Castel Gandolfo 3rd February 1997
The Church as Communion in the thought of Chiara Lubich
At the time when the Focolare began, the Church was often seen only as a stone structure, with Jesus in the tabernacle, and with Mary, Saint Anthony or another saint above the altar... the Church was, in a certain sense, for many people taken as being the same things as the catechism, First Communion.... It also meant the other sacraments, as well as patronal festivals; perhaps it meant belonging to Catholic Action groups, and soon. It meant the parish and the parish priest and, if people were aware of their existence, the bishop and the pope.
Through the charism of unity and all that goes with it, we understood that while the Church may be all of this, more than anything else, in the depths of its being, it is the people of God. It is communion: the Church communion. Then, Vatican II defined it this way, and this brought about a revolution. What does it mean to live the Church as communion? It means creating bonds of love among all those who are part of it: among its members, its various subdivisions (parishes, dioceses, movements, structures, councils, commissions, and so on); with other things that are in some way linked to the Church (other Churches, other religions which are connected with the Church through the presence of the “seeds of the Word,” and other cultures with the values they bring). Our spirituality teaches and helps us to practice all of this. It also means that persons in positions of responsibility create bonds of love with the faithful, so that each command may be prepared by love (making those in charge into people who “preside in love”). Moreover, the faithful should build bonds of love with those in positions of responsibility. This is documented by the following letters, which show that the Focolare’s relationship with the Church was also marked by communion.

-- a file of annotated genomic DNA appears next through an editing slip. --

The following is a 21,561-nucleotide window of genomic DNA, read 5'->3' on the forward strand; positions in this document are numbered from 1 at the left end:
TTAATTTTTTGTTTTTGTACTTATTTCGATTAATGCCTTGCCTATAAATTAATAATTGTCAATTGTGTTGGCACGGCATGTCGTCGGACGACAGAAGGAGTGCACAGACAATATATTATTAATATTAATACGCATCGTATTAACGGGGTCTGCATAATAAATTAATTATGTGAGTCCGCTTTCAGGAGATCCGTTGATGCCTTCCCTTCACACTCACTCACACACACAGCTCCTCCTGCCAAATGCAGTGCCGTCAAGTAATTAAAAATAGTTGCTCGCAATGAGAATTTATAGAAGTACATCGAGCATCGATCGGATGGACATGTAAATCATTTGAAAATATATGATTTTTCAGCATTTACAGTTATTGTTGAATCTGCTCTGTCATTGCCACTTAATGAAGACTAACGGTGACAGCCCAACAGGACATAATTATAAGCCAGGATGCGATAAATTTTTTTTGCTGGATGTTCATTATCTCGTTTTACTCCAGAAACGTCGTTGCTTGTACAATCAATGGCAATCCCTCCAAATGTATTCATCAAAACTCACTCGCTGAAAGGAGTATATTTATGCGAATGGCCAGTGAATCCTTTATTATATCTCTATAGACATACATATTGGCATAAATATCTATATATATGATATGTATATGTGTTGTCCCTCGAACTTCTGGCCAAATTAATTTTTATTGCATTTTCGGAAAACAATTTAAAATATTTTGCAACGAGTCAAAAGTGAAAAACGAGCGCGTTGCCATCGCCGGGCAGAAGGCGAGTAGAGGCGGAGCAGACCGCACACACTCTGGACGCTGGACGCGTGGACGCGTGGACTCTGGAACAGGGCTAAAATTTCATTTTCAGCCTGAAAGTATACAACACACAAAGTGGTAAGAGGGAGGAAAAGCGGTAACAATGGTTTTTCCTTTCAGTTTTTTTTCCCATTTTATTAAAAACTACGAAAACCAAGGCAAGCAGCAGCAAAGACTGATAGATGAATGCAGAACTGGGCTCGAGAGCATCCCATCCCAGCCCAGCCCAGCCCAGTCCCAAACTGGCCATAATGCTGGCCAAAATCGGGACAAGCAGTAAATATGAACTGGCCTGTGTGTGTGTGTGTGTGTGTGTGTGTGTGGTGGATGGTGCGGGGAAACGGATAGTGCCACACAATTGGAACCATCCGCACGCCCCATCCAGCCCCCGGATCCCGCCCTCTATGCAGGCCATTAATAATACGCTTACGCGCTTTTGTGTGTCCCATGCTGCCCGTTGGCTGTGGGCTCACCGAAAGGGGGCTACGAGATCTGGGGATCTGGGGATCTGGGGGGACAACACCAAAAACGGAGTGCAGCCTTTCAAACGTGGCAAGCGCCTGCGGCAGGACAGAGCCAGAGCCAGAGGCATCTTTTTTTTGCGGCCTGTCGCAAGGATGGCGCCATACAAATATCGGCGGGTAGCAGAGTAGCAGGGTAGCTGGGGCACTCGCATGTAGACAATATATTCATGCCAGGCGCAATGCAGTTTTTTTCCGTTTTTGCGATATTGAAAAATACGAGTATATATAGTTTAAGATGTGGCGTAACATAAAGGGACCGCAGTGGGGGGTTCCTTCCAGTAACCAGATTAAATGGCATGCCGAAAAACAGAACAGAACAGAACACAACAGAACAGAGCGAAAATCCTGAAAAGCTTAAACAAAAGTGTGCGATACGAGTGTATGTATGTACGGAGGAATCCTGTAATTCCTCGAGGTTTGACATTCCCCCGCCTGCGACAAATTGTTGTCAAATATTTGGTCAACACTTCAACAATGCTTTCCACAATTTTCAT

I wrote in 1969: “This was not only out of a principle of obedience to the Church or simply from fear of heresy! It was actually the Church which was drawing us to itself. Or better still, it was the Holy Spirit in us who urged us to be united with the Holy Spirit who is in the Church, because it is one and the same Holy Spirit.” The following sentence is from our early years: “The Focolarini see the Church as a family in which each member has to retain his or her own position and vocation, but all should feel they are brothers and sisters, through love in Christ Jesus.” And everything is done in obedience to whoever has the charism of authority. In fact, we owe the Church an obedient love, a love that is then reciprocated, as we have always experienced. We have consistently had this attitude toward bishops.
We wrote back in 1947: “‘Who hears you hears me’ (Lk 10:16). Our souls, caught up by the voices of this world, need so much to hear the voice of Christ! But you must not expect Christ to descend on earth to speak to you. When he was here on earth, he appointed his ministers: those who were to carry on in his place. Go to them with faith! You are fighting a battle for the triumph of the spirit over matter, the triumph of the supernatural. . . . Look at the minister — whoever he is — as someone who speaks on behalf of Jesus, without regard to his possible imperfections. His word is the word of God. ‘Who hears you hears me’! Jesus wants to be listened to through his ministers. This is the way he established it; this is the way it is.”
And in 1952: “We must neither argue nor hesitate. We are one only in the divine will, and that is expressed by the bishop.” “...only in this way, in unity among us and with the Church, will our ideal invade the earth and be an invasion of love.”
In 1956: “From experience we can say that bishops are different from other people. One senses it when one tells them about our spirituality, or when they speak. Their words have a weight and fervor that immediately distinguishes them from even the holiest priest or theologian. “Moreover, they have the grace to get to the point of the matter, and to explain it amply. It is their charism.”
In 1960 I said: “I wish that all would feel that they have a mother, and that this mother is always there to nourish them. And I wish that everyone would seek this genuine milk that is given by the Holy Father and the bishops, and that they would drink it and make it their own.”
Thus one day a sort of hymn sprang from our hearts: “The Church, our most pure mother, has received us into her family, opening for us, through her priests and sacraments, the gates of the true paradise. She has forged us as soldiers of Christ. She has forgiven us and canceled our sins seventy times seven. She has nourished us with the Body of Jesus and has given a divine seal to the love of our fathers and mothers. She has raised a number of poor created beings like us to the exalted dignity of the priesthood. Finally, she will give us the last farewell; she will put us on our way to God. She will give us God. Unless our hearts sing her praises, they are withered organs. Unless our minds see and admire her, they are blind and dark. Unless we speak of her, our words might as well dry up on our lips.”
From A New Way pp 62-66